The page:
Super Bowl Ads – Feminism Made a Difference

Super Bowl Ads – Feminism Made a Difference

The marketing industry understands human nature better than any other and uses that knowledge to make a lot of money. The level of power marketing wields is both perverse and awe inspiring. There is really nothing that marketing cannot convince you of because of their mastery of demographics and the human ego.

The day where marketing’s most elite can show off is Super Bowl Sunday.

During this year’s Super Bowl, retailers were willing to pay as much as 4.5 million dollars for 30 seconds1 of air time and, to be honest, it’s a deal. There is positively no other situation where retailers know they will have the full attention of over 100 million people. In fact, this year set a record for Super Bowl viewers at around 114.8 million.2 That’s a little less than 4 cents per person.3 Four cents!

How marketing chooses to wield their power in our culture is a love-hate relationship for me. They shape our ideals, establish our stereotypes, define what’s cool, and reflect the country’s feelings. Their understanding of human nature includes our weaknesses as well as our strengths. Since their job is to sell a product, they’ll use whichever will get us to buy. Even when they appear to be sincere I’m sure there’s a stack of reports somewhere that told them they should be sincere.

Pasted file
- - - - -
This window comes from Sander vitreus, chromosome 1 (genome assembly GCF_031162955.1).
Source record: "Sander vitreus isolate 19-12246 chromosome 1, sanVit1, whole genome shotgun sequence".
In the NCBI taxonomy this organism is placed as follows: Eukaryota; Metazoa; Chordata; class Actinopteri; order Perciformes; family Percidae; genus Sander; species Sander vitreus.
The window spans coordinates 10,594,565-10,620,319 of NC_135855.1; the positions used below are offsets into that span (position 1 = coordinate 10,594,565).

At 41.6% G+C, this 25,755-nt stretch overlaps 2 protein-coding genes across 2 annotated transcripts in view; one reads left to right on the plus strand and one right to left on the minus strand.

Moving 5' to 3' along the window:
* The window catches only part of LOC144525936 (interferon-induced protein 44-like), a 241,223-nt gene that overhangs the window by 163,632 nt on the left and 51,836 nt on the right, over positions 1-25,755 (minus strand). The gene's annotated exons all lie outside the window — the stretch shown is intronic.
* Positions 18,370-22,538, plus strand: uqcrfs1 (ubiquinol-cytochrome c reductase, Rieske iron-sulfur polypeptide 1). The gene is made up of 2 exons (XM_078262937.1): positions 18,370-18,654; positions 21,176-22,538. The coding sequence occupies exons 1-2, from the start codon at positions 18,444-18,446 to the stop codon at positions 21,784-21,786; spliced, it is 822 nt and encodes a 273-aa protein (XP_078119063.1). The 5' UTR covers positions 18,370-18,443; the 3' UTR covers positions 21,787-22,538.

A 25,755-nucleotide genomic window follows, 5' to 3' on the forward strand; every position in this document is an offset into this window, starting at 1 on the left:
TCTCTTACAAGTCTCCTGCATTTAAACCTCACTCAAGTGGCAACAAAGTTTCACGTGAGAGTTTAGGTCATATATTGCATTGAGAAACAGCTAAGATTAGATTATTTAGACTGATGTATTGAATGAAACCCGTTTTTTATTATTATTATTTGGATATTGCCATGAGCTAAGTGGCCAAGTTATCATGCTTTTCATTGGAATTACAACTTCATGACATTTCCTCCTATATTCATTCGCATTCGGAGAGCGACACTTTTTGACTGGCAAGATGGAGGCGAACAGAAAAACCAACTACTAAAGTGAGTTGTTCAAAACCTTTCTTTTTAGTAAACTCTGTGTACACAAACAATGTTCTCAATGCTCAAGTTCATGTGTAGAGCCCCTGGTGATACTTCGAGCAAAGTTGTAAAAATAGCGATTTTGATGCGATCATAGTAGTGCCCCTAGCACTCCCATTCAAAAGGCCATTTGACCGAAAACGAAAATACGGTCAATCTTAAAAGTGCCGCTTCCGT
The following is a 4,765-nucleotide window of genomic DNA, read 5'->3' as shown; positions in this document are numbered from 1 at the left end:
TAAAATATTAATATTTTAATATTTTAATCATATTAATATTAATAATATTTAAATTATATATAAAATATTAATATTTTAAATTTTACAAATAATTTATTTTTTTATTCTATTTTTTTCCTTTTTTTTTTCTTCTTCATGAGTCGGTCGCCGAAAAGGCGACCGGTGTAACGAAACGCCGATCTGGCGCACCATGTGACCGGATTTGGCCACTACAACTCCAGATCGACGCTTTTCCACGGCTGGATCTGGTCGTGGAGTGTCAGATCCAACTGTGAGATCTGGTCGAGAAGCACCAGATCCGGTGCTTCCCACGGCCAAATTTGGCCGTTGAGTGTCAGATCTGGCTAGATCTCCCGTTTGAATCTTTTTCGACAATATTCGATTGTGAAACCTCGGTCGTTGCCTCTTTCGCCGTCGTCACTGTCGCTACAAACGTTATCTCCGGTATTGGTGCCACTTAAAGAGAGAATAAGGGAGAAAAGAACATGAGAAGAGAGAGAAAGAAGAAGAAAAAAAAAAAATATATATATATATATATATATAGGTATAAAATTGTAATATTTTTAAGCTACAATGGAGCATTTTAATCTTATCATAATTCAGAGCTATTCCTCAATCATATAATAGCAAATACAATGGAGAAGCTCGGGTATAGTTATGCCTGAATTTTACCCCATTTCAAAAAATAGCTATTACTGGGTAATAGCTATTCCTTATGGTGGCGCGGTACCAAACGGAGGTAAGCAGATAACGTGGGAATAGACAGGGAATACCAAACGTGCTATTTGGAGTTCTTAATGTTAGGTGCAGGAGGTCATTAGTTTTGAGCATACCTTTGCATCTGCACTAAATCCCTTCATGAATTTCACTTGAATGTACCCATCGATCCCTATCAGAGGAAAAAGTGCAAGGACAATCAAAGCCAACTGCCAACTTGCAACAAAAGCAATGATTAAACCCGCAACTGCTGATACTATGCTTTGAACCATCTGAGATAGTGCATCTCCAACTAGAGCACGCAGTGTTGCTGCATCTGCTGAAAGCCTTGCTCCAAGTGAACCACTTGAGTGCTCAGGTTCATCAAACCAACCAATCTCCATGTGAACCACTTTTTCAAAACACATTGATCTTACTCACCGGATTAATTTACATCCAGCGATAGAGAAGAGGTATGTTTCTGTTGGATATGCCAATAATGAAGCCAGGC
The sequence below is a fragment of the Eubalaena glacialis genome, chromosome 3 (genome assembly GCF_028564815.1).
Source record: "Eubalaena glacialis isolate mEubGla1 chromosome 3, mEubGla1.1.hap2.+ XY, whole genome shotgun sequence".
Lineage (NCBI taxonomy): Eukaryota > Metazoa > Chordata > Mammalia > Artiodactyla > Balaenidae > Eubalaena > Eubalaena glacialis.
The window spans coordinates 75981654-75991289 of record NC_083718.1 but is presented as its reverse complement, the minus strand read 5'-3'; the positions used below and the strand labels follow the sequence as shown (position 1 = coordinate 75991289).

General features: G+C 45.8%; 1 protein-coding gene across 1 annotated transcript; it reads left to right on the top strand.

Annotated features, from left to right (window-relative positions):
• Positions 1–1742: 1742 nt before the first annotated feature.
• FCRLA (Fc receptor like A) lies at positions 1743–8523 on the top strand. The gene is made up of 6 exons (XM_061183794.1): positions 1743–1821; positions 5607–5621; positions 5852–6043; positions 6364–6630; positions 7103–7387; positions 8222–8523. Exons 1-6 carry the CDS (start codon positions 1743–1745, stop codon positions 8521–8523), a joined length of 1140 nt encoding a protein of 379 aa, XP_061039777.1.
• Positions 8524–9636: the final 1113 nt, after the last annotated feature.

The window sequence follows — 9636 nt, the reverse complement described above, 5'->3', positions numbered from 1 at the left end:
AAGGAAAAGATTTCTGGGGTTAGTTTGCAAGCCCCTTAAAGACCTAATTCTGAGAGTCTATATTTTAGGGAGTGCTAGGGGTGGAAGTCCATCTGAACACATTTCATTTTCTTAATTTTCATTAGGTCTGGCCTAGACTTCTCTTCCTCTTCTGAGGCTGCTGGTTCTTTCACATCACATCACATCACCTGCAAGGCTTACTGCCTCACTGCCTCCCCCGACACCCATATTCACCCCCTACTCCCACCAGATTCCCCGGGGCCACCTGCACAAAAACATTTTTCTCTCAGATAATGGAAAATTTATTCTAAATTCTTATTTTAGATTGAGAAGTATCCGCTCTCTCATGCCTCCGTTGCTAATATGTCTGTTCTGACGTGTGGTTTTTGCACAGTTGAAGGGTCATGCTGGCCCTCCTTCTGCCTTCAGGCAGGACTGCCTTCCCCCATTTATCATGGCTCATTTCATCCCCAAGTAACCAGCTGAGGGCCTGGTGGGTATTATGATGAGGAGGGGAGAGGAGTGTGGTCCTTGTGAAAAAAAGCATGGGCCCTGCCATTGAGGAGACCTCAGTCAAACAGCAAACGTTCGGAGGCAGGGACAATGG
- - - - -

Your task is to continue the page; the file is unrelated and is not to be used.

So during the Super Bowl, the biggest marketing day of the year in America, what did retailers try to sell us? Besides great humor, I was pleased that not only were the ads promoting positive attitudes, but they also showed an obvious feminist influence.


Coca-Cola showed their awareness of how contentious online media has been. They encouraged individuals to stop the negative comments and make the world a happy place instead. Of all the ads, this is probably the best representation of a feminist message, which is a human message. The world is what we make it. Make it happy.

The Always ad, “Like a Girl”, was more direct about how ‘girls’ are perceived by adults and how gender stereotypes affect children. “Like a Girl,” along with Dove’s “Care makes a man stronger,” appear influenced by the Italian PSA made recently popular.

The Toyota ad, “One Bold Choice,” spoke gently to the subject of domestic abuse by encouraging dads to make “a choice to get hurt rather than to hurt” where the NFL ad, ”NoMore,” spoke to it directly.

These ads, influenced by feminist ideas and current events, greatly outnumbered the typical sex-sells theme. Even GoDaddy, famous for their innuendos and irreverence, had a very vanilla ad. (Their branding has been effective, though. I was rapt through the entire thing waiting for the punch line.) It was not GoDaddy’s original Super Bowl ad. The original was pulled because of a backlash from animal rights activists—isn’t it weird that GoDaddy responded to an outrage about animal objectification?

T-mobile put out a mess of confusing and counterproductive feminist ads. One promotes the quality of its Wi-Fi calling feature using two great female comedians, Sarah Silverman and Chelsea Handler. Things are great until Silverman tells a mother who has just given birth, “Sorry, it’s a boy.” Progress is not the pendulum swinging in the opposite direction. No wonder feminists are described as man-haters.